For the past several months, I’ve been trying to take focused breaks away from my computer and work. I used to feel guilty about stepping away from my laptop — from deadlines and people waiting on me — but I finally started to listen to my brain and my body. The best thing? I’ve noticed a dramatic uptick in my productivity when I limit the time I’m in front of my screen. I see it as giving my brain a break – a break from the code I’m writing or the mock-up I’m creating – and a chance to idle or wander. I notice that, after working for a period of time, my mind has trouble focusing. I’ll switch between tasks more often. I’ll check social media sites. That’s usually my cue that I need a break.
At times, it’s still a challenge for me to stop working. Especially when I know I’ve got to wrap something up before getting the kids from preschool of if I know a client is waiting on me to fix their website. What helped me get past the “I’ll just finish one more thing…” excuse was reading the growing body of evidence that supports taking breaks and mental downtime.
Downtime replenishes the brain’s stores of attention and motivation, encourages productivity and creativity, and is essential to both achieve our highest levels of performance and simply form stable memories in everyday life. A wandering mind unsticks us in time so that we can learn from the past and plan for the future.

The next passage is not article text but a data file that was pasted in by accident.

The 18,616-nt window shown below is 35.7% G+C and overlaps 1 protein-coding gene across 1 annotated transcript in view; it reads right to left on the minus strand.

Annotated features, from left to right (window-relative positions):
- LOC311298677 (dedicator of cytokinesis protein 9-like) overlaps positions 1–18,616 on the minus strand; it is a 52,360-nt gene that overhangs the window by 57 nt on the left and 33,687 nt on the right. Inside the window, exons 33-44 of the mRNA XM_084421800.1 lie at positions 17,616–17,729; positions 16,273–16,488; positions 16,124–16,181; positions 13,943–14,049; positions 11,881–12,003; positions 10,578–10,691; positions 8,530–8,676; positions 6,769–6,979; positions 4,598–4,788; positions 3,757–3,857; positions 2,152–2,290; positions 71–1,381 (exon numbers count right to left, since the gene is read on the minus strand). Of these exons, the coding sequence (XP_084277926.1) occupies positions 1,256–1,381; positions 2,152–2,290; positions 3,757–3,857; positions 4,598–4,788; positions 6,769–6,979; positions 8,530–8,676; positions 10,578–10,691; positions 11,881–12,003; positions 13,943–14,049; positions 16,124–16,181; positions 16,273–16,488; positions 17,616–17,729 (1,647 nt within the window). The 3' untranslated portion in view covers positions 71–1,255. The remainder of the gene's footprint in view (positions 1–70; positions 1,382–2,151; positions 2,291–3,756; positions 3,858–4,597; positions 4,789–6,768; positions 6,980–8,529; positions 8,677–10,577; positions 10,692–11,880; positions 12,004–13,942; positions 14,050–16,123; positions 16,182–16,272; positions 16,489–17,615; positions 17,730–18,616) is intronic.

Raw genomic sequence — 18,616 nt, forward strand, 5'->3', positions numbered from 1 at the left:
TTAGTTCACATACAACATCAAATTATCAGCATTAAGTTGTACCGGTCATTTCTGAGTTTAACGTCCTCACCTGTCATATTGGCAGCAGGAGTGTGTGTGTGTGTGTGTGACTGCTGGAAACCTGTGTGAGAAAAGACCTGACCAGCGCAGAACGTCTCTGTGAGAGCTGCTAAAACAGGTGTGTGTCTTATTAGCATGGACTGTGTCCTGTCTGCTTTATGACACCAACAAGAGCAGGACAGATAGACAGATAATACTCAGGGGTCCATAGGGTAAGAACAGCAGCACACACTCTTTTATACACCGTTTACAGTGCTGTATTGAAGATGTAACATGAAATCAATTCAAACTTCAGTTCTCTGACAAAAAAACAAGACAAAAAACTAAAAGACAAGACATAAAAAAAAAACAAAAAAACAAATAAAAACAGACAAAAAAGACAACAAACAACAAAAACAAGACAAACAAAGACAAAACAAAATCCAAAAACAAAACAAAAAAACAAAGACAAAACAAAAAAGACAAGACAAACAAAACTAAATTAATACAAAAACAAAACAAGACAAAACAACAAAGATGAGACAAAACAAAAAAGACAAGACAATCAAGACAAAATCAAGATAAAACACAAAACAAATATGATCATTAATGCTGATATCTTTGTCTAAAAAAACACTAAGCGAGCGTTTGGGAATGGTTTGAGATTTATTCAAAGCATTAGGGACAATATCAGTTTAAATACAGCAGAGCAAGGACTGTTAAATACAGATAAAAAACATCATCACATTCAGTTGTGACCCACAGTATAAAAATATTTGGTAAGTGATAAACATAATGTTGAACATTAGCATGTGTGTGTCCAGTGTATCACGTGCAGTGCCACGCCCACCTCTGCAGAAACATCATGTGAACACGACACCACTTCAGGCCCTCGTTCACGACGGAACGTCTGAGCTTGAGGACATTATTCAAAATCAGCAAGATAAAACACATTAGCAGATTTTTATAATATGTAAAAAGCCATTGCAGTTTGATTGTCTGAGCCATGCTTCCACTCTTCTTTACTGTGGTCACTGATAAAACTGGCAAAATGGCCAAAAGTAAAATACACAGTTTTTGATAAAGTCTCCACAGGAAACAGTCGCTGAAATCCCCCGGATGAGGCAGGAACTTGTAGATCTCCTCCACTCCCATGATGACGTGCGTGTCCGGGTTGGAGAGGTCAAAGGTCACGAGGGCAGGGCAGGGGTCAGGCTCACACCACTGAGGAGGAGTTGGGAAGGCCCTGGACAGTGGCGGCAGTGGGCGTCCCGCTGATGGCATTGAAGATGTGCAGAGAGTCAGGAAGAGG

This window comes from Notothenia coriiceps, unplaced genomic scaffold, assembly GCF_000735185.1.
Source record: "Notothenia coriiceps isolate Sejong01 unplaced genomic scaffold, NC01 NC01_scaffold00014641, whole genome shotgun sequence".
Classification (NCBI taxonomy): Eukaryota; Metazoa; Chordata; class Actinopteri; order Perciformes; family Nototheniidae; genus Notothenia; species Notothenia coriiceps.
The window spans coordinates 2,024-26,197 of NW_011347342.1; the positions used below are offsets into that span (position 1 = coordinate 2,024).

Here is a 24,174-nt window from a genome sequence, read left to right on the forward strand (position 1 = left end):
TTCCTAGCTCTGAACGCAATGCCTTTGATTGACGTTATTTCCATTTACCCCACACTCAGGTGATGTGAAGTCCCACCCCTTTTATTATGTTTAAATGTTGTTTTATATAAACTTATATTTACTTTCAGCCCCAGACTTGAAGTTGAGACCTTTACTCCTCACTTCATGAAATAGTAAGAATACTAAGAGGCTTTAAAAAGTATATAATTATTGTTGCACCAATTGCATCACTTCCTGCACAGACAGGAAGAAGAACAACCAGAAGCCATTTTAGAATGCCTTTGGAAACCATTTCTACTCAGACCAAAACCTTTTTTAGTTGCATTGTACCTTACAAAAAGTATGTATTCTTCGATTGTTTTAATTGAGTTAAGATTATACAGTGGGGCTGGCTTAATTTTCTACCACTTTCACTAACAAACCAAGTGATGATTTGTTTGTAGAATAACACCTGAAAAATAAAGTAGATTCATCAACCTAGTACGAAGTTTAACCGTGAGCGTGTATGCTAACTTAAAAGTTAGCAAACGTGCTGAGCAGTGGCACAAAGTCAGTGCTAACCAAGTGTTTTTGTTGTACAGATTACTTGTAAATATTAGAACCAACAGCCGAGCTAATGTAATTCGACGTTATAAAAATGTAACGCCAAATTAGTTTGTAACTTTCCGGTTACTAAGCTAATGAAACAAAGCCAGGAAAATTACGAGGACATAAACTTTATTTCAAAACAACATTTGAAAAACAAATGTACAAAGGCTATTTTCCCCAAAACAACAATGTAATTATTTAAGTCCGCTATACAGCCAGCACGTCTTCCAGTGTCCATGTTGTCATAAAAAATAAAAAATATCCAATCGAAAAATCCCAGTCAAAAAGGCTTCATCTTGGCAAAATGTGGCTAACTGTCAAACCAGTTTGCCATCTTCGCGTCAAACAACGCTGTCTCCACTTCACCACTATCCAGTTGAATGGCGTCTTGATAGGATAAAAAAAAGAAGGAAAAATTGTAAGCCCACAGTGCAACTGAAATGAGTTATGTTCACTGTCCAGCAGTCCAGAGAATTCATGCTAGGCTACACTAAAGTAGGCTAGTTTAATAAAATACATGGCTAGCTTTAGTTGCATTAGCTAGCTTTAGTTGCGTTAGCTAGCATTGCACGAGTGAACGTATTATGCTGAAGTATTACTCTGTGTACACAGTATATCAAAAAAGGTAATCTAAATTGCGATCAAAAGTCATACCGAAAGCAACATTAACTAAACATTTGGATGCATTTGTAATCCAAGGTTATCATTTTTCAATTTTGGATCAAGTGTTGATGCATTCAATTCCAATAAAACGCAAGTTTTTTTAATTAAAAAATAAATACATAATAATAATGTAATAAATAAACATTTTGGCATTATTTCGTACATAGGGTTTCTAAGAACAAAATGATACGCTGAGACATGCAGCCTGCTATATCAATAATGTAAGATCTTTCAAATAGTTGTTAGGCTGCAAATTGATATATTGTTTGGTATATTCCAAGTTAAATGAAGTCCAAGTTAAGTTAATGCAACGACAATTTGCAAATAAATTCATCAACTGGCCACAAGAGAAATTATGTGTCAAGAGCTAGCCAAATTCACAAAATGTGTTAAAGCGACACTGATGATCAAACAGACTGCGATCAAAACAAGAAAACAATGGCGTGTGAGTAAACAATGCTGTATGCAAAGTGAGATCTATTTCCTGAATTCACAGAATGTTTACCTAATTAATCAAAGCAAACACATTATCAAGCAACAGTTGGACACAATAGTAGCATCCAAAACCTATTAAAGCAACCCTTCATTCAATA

– Ferris Jabr, Why Your Brain Needs More Downtime
Now that the weather has gotten nicer, I almost always take my breaks outside. But sometimes, I do something inside that’s mindless, like working on my paint-by-number paintings, which has become one of my favorite hobbies. My mind is free to wander while I fill in pre-numbered spots. After about 15 minutes, I start the transition back to work with more focus and clarity. The Scientific American article I linked and quoted above also notes the benefits of taking naps during the day. I look forward to the time when I can incorporate that into my daily schedule. :-)
Pssst – if you like the idea of downtime and want to take it a step further with your family, head on over to Life From Scratch, where my good friend, Maria, just published a great post about doing nothing.